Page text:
No plan survives contact with the enemy... - Page 3
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Thread: No plan survives contact with the enemy...

  1. #21
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    If I did this calculation right, your net worth is increasing at 9.1 K per month (a rate of +109 K per year)

    You said that your income is 100K-175K. Is that net income? The numbers don't add up if those were gross numbers.

    In any case, it looks like you're able to save at a rate of over 100 K per year. Why bother with stocks at all? Just do 5 years of this pumping the money into GIC ladders, and you will have well over half a million $, with no equity risk at all. Furthermore, your line of work is likely highly correlated to equities. "You are a stock". Why take on more stock risk? If stock markets tank, your income will also likely fall.

    If you're in corporate law, I would guess that when stocks fall, the wealthy people paying your bills will become tighter with money, less likely to do M&A, etc.


  2. #22
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    Quote Originally Posted by james4beach View Post
    If I did this calculation right, your net worth is increasing at 9.1 K per month (a rate of +109 K per year)

    You said that your income is 100K-175K. Is that net income? The numbers don't add up if those were gross numbers.

    In any case, it looks like you're able to save at a rate of over 100 K per year. Why bother with stocks at all? Just do 5 years of this pumping the money into GIC ladders, and you will have well over half a million $, with no equity risk at all. Furthermore, your line of work is likely highly correlated to equities. "You are a stock". Why take on more stock risk? If stock markets tank, your income will also likely fall.

    If you're in corporate law, I would guess that when stocks fall, the wealthy people paying your bills will become tighter with money, less likely to do M&A, etc.
    I never really thought of how much net worth increases per month or ran that number. However, from my records (only going back 2 years) it looks like it increased around $90,000.00 from October 2, 2014 to October 2, 2015 (so about $7,500 per month if you annualize things). The year before (October 2, 2013 to October 2, 2014) was an increase of $58,000, though I am making more now than then.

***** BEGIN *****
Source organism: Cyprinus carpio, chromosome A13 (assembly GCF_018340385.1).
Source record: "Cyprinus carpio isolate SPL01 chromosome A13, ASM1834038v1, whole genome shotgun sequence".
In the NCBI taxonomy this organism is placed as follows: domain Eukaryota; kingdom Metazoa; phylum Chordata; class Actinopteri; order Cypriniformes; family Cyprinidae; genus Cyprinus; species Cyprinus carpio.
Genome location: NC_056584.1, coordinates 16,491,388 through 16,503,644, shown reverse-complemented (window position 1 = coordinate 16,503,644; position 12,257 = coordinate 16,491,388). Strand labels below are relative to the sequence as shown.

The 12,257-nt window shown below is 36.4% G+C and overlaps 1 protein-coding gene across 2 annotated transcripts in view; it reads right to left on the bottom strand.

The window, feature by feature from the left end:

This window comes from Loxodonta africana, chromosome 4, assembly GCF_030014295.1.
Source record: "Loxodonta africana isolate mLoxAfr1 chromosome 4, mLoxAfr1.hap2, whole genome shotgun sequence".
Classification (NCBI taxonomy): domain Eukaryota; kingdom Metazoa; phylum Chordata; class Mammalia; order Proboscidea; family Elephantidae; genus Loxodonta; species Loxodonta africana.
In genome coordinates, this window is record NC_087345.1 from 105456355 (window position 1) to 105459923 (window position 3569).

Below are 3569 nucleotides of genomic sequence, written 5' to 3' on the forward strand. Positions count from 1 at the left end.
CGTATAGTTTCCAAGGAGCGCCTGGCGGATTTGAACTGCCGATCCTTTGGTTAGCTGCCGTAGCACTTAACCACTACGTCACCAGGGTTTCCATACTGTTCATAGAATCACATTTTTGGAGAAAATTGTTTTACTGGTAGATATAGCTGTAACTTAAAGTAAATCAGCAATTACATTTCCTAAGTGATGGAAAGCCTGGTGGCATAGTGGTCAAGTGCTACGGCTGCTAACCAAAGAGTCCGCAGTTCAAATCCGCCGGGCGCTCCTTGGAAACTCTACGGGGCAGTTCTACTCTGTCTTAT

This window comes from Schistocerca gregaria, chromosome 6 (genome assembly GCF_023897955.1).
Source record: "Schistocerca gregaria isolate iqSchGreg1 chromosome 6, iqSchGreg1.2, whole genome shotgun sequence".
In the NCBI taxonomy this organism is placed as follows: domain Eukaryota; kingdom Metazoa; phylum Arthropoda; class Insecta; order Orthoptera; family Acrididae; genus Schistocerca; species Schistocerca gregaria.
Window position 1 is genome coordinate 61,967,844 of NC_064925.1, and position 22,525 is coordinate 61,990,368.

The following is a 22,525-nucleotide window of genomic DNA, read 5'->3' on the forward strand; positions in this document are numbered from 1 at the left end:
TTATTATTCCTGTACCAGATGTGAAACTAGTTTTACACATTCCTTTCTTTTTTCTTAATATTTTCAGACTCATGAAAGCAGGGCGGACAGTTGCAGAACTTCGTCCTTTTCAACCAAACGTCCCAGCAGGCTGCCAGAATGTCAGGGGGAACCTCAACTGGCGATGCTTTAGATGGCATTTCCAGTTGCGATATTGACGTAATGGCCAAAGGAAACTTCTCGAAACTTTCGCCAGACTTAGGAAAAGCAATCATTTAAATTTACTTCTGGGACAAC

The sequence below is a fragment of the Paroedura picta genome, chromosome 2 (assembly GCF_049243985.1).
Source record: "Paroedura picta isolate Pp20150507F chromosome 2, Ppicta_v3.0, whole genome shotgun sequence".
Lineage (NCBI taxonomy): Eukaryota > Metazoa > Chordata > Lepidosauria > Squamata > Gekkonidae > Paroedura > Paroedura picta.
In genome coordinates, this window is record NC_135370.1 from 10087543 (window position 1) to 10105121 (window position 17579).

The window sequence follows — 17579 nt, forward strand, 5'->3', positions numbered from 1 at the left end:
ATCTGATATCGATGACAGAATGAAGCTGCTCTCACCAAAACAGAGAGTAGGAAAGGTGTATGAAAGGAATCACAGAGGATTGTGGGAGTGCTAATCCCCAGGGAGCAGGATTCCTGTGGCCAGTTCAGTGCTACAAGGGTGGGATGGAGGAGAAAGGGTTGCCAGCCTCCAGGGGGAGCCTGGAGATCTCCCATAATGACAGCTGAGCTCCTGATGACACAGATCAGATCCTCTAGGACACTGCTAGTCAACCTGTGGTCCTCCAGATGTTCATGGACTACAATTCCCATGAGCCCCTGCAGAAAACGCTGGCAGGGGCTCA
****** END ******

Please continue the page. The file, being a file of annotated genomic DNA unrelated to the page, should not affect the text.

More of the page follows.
However, this year is likely not an entirely accurate number as this is the first year incorporating my practice so there is a large inchoate tax liability that will arise at year end that is not reflected in the numbers for this year as yet since installment payments don't start until year 2 and I am 'catching up' on payroll deductions since I didn't start salary until late in the year but want to have salary high enough to maximize RRSP contribution room for next year -- meaning I have to draw off more than I'd like in the last months (with associated remittances) to draw the $135,000 or so required to generate this room before year end.

    With that said, hard to get an accurate picture for this year. I expect this means that once taxes are determined and deducted, that around $60,000 - $80,000 per year contribution is more likely than $100,000. Based on my records, I contributed $63,000 last calendar year (don't have records handy for the calendar year before) and I am drawing a bit higher this year than last so should be able to contribute a bit more, we will see.

    So although it might not be half a million contributed in the next 5 years, it will be at least a third of a million. I'm taking the equity risk for a few reasons:
    1) I like watching the numbers go up and down -- a bit of a hobby;